I stumbled upon this video of a giant chicken church in located deep in the forest of Central Java island in Indonesia.
The building was originally built as a prayer house by 67-year-old Daniel Alamsjah after he received a divine message from God. Although he intended the building to resemble a dove, the locals care more that it looks like a chicken, nicknaming it “Chicken Church.”
For the past 116 years the Audubon has organized the annual Christmas Bird Count where groups all over the country gather between December 14th and January 5th to count birds in a particular area.
Like many people do on bird outings, the number of species spotted and how many of each species is recorded and submitted to eBird to help scientists monitor population fluctuations and migration patterns. The Christmas Bird Count bird census was started to replace the tradition of the “side hunt” where men would go out and hunt as many birds in a day as possible.
This past Saturday, I had the opportunity to attend the second annual Los Angeles Bird Fest. The free event was put on by the Western National Parks Association with participation by the National Audubon Society, International Bird Rescue, Heal the Bay, California Wildlife Center, and other vendors and organizations. The event kicked off at 9AM with bird walks being led by San Fernando Valley Audubon volunteers.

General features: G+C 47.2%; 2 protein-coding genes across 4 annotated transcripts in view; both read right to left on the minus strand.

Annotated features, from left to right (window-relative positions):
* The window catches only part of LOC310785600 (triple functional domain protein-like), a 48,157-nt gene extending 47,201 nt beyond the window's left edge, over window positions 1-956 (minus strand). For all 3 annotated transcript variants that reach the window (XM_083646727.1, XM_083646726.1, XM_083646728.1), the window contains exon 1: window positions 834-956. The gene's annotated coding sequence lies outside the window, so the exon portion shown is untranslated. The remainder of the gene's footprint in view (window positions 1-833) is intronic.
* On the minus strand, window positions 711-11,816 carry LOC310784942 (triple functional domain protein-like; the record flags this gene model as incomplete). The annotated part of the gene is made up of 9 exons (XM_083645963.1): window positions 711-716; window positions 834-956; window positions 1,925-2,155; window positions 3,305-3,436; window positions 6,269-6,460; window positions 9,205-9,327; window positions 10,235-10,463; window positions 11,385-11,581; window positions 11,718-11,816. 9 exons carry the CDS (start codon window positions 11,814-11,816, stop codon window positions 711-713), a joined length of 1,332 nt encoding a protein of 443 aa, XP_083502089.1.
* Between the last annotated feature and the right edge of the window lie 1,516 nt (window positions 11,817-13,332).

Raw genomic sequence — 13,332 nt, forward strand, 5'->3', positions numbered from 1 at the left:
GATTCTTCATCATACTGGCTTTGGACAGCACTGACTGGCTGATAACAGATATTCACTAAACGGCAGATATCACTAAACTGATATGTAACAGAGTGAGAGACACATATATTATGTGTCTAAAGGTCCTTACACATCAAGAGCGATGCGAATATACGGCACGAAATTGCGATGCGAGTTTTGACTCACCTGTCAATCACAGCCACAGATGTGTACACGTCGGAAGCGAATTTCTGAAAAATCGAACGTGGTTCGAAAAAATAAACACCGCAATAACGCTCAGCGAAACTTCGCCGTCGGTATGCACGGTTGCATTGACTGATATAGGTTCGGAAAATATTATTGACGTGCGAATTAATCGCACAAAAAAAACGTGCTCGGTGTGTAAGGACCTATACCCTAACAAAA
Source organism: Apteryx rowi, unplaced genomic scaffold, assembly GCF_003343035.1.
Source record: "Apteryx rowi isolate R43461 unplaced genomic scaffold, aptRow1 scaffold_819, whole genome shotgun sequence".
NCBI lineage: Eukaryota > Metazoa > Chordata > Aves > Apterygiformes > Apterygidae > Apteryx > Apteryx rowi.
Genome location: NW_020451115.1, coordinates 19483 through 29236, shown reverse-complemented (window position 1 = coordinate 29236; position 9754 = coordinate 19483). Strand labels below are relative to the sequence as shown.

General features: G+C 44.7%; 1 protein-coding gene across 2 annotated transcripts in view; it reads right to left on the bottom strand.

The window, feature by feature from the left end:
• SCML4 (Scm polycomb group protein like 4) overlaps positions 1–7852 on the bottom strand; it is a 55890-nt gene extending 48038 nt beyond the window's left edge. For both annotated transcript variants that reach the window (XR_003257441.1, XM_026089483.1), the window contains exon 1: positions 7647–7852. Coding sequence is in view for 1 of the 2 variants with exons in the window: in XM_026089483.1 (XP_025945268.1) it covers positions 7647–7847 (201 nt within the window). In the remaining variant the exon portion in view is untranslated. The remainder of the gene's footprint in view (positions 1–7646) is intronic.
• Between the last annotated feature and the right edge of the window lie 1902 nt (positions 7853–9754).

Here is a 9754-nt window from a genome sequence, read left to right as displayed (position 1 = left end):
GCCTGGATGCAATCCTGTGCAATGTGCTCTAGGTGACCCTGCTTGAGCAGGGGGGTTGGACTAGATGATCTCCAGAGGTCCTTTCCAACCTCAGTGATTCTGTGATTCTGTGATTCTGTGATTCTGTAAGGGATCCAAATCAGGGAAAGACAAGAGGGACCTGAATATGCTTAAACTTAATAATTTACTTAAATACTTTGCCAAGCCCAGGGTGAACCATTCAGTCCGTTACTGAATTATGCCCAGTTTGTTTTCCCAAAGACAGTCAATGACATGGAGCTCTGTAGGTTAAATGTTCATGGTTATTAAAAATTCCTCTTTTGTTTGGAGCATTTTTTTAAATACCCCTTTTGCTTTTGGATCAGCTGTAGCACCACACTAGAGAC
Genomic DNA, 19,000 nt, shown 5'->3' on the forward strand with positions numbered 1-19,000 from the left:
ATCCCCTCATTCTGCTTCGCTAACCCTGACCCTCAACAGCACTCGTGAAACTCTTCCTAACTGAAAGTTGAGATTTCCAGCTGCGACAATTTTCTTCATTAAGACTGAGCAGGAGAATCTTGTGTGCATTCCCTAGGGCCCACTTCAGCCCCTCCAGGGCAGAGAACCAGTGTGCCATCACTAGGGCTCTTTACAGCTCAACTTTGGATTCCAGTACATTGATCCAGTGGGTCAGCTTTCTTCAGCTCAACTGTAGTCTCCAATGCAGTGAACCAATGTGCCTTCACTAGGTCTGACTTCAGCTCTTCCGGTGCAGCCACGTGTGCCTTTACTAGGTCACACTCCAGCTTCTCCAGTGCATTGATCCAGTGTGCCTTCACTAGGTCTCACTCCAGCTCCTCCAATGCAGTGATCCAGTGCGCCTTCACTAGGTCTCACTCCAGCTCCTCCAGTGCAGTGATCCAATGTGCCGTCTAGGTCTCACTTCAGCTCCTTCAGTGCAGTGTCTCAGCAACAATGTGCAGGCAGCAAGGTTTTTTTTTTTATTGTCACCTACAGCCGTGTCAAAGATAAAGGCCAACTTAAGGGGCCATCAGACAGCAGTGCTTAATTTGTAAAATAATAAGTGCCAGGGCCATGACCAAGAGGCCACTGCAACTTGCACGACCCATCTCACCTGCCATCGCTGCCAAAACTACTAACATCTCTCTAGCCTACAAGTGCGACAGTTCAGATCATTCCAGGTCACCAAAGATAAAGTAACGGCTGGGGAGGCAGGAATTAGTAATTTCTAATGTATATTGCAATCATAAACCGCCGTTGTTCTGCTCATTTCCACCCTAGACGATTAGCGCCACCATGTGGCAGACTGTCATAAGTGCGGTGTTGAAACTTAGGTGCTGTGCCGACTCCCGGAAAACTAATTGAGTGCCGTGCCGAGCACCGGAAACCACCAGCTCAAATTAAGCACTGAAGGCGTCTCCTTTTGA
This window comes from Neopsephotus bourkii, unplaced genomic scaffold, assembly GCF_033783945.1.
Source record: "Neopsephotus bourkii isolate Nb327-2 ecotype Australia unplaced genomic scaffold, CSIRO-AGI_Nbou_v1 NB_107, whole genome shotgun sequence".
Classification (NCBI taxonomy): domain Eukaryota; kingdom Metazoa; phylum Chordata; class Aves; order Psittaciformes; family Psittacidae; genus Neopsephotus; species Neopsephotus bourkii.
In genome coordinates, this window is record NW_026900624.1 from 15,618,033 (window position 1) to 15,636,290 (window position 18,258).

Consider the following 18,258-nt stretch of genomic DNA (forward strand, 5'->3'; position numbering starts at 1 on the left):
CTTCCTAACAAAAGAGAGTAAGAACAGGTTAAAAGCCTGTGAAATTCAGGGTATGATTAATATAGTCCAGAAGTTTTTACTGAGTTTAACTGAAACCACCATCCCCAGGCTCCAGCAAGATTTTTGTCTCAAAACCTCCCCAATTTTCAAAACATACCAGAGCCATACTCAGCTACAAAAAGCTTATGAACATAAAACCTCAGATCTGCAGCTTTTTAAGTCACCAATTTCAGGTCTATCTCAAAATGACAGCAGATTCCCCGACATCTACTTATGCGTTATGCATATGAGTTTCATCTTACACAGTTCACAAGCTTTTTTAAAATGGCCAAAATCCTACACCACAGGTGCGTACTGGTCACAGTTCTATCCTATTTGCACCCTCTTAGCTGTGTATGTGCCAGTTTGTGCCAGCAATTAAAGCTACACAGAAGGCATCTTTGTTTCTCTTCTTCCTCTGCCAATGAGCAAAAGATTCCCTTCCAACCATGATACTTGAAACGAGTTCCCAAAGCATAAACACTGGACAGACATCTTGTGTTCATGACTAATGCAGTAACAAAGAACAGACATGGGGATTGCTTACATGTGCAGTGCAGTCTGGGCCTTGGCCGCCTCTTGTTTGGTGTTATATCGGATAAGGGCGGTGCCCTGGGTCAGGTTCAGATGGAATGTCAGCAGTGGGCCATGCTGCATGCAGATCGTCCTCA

The first bird walk of the morning was led in two different groups that explored around the nearby King Gillette Ranch.
Pigeons are some of our most common urban neighbors, and much like humans, they are frequently seen where there’s a possibility of free food. But despite sharing our space with them on a regular basis, people still have plenty of misconceptions about our feathery friends. Here are five things you might not know about pigeons.
The Cornell Lab of Ornithology and eBird have been hard at work bringing improvements to the online bird checklist site, eBird. Their latest update on November 3rd brings the ability to attach photos and audio clips to bird checklists. This rich media becomes a part of the Macaulay Library, which acts an a permanent archive for eBird data.
Getting a job is hard. Thousands of millennials graduate college each year with nothing else to show for it than a piece of paper. A diploma no longer gets you a full-time job right out of college. The job market is tough, especially in the wildlife field. There is a finite amount of jobs for a growing pool of applicants. This doesn’t mean you can’t get there, it just means you have to put in a little more effort beyond your time spent at college!
Here are a quick 5 tips on breaking into the biology profession:
Even though I’m unfortunately taking a break from falconry for one year due to college in another state, I still relive and reminisce on my countless past outings. Here is what a typical day in the life of a falconer is like. My day doesn’t have a horrendously early start, a long travel time, or an expensive bill waiting to greet me at the end. My life is like any other high schooler, at least until around three o’clock.
Good news! Parakeets might just be able to respond to how you feel!
Yes, a recent study in the journal Animal Cognition suggests budgerigars are capable of certain aspects of affective empathy. Let’s start with a little background on empathy: Over the years of psychologists conceptualizing empathy, researchers have basically agreed that there are two distinct components at play: cognitive empathy and affective empathy.